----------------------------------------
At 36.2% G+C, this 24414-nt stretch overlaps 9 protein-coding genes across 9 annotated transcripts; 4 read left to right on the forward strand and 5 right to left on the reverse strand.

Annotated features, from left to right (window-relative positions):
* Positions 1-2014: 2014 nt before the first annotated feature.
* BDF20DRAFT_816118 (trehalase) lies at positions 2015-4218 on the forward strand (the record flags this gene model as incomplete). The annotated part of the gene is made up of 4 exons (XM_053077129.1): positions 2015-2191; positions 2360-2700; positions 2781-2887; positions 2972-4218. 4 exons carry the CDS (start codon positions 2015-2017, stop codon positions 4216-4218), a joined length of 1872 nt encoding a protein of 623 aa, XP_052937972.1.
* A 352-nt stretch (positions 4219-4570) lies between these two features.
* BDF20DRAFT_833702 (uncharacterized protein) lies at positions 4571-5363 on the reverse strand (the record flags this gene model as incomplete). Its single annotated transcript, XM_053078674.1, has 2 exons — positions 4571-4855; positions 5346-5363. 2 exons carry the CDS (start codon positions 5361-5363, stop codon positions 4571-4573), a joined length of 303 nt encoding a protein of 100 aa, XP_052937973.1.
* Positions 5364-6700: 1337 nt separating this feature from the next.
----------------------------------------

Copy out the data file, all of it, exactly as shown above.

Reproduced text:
At 36.2% G+C, this 24414-nt stretch overlaps 9 protein-coding genes across 9 annotated transcripts; 4 read left to right on the forward strand and 5 right to left on the reverse strand.

Annotated features, from left to right (window-relative positions):
* Positions 1-2014: 2014 nt before the first annotated feature.
* BDF20DRAFT_816118 (trehalase) lies at positions 2015-4218 on the forward strand (the record flags this gene model as incomplete). The annotated part of the gene is made up of 4 exons (XM_053077129.1): positions 2015-2191; positions 2360-2700; positions 2781-2887; positions 2972-4218. 4 exons carry the CDS (start codon positions 2015-2017, stop codon positions 4216-4218), a joined length of 1872 nt encoding a protein of 623 aa, XP_052937972.1.
* A 352-nt stretch (positions 4219-4570) lies between these two features.
* BDF20DRAFT_833702 (uncharacterized protein) lies at positions 4571-5363 on the reverse strand (the record flags this gene model as incomplete). Its single annotated transcript, XM_053078674.1, has 2 exons — positions 4571-4855; positions 5346-5363. 2 exons carry the CDS (start codon positions 5361-5363, stop codon positions 4571-4573), a joined length of 303 nt encoding a protein of 100 aa, XP_052937973.1.
* Positions 5364-6700: 1337 nt separating this feature from the next.